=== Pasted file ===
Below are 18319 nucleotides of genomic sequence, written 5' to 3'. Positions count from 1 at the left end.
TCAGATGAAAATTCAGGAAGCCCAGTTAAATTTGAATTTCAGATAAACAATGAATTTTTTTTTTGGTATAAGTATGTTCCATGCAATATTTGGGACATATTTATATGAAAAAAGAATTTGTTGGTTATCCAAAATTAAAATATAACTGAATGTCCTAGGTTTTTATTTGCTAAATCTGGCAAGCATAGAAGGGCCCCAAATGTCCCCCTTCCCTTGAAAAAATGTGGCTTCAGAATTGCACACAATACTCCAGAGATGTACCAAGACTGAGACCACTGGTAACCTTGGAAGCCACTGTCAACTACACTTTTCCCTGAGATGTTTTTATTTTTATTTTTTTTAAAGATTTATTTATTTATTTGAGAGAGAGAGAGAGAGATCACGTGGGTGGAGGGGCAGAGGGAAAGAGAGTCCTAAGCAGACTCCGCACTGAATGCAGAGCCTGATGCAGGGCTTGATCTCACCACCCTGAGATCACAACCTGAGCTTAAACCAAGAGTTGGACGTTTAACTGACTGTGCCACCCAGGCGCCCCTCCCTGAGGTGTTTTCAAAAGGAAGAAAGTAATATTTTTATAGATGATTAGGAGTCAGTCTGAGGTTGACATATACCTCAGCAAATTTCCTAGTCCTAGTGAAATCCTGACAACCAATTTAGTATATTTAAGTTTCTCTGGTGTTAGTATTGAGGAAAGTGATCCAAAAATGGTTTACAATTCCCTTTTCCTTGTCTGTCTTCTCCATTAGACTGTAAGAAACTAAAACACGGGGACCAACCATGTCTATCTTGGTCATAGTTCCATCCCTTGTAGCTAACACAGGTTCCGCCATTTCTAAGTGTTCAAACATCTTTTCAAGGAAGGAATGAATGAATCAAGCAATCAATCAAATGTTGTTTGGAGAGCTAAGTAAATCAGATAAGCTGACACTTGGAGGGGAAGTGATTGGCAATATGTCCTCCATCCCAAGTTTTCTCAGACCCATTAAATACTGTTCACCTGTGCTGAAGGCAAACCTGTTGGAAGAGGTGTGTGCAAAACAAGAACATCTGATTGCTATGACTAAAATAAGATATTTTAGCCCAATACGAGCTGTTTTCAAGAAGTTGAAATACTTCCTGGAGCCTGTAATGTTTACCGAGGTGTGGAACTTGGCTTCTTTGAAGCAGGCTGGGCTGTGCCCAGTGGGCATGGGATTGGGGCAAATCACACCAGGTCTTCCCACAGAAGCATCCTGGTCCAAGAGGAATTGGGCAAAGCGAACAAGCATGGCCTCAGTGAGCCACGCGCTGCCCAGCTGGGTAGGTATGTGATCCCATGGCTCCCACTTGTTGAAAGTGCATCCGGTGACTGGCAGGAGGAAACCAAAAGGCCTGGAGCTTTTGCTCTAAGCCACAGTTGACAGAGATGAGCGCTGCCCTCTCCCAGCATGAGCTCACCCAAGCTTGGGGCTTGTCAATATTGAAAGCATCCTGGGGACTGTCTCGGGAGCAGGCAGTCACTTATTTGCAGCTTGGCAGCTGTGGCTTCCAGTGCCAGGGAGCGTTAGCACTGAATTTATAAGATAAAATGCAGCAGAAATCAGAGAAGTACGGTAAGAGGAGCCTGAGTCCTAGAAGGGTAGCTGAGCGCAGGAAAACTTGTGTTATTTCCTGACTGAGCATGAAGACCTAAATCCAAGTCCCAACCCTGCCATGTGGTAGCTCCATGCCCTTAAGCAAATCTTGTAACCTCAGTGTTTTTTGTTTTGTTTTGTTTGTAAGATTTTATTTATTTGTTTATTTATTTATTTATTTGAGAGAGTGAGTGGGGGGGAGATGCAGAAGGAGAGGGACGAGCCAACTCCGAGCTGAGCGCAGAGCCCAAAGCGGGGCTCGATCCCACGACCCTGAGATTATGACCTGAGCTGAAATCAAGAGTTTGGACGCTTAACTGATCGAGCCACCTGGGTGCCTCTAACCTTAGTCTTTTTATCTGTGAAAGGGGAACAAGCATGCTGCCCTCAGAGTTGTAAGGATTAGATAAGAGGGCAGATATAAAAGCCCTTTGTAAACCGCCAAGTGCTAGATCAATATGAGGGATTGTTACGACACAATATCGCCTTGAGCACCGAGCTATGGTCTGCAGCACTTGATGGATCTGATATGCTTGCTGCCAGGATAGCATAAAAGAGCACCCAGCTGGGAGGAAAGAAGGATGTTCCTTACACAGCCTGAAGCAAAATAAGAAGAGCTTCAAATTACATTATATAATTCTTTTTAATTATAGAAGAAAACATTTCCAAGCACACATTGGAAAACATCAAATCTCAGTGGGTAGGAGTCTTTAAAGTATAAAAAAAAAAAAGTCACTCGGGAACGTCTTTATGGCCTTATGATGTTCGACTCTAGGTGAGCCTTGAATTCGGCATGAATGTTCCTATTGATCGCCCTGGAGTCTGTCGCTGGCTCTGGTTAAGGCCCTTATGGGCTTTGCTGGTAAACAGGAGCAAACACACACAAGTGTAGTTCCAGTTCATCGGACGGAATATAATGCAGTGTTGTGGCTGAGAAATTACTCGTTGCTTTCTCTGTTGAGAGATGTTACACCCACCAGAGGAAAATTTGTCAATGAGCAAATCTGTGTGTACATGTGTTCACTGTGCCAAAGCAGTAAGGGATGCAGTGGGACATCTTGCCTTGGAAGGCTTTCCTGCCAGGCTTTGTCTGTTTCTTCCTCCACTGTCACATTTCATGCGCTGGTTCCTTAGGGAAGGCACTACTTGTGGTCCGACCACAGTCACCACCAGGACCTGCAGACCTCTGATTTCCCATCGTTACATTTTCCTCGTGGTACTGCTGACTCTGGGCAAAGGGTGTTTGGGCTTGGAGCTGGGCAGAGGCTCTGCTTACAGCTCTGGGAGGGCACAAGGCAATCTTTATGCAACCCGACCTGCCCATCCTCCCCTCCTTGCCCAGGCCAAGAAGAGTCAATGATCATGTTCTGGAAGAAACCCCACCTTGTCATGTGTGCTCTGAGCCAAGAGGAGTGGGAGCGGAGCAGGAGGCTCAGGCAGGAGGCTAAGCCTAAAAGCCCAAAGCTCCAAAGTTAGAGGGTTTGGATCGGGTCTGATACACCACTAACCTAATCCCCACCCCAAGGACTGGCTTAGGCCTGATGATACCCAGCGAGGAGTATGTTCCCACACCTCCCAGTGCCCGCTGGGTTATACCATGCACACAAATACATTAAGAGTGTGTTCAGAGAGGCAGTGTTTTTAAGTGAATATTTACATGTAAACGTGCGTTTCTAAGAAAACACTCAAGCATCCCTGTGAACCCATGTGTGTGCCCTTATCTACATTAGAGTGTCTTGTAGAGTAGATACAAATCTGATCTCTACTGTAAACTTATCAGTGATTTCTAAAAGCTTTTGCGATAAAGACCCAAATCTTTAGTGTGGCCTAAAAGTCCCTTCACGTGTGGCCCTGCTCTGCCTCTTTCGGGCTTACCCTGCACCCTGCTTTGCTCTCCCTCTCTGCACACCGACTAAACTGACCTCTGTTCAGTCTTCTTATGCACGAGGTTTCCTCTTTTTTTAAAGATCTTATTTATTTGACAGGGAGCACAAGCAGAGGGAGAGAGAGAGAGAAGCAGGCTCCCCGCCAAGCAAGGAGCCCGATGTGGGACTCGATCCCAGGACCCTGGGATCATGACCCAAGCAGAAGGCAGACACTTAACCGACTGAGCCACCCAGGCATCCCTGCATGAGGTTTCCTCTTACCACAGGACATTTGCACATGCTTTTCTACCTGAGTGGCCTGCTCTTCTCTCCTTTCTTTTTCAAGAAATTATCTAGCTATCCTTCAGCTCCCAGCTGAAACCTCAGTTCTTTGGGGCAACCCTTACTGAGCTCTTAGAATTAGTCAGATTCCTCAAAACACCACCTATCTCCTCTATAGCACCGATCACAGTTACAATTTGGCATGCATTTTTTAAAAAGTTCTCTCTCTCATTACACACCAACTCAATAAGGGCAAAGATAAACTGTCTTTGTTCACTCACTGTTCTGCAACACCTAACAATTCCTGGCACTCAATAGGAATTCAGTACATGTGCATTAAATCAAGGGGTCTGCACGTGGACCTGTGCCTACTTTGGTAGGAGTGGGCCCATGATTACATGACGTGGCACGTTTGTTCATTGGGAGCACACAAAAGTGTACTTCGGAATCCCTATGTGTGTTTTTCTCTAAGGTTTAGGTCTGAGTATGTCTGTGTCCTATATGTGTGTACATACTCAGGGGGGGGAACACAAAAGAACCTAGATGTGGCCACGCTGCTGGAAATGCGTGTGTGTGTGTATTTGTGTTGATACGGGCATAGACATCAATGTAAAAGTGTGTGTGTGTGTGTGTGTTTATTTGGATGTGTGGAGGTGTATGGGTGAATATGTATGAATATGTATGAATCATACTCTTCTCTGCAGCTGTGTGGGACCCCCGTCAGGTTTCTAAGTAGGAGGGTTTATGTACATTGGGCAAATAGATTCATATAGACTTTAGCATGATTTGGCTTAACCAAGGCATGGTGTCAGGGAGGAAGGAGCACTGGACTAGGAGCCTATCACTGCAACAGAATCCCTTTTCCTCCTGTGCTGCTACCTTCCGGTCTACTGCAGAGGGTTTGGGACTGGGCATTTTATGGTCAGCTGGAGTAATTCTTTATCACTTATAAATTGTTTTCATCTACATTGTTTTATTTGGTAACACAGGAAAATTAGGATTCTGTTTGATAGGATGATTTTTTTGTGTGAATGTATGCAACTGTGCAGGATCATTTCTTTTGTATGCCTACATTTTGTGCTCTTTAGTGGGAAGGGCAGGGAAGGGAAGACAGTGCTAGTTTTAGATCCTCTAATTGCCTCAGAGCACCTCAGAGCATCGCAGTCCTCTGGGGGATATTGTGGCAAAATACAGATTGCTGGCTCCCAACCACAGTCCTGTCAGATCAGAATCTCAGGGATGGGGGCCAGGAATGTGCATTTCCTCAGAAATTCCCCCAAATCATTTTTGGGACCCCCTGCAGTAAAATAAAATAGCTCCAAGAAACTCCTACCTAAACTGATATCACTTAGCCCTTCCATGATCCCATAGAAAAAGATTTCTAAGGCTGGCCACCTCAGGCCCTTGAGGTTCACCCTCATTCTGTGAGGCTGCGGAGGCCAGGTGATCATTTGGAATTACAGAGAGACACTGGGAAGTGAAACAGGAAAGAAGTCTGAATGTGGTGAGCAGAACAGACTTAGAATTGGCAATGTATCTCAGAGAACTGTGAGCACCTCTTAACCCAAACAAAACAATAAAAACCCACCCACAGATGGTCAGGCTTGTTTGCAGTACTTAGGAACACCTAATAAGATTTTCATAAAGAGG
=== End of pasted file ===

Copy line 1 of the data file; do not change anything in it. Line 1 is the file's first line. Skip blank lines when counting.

Below are 18319 nucleotides of genomic sequence, written 5' to 3'. Positions count from 1 at the left end.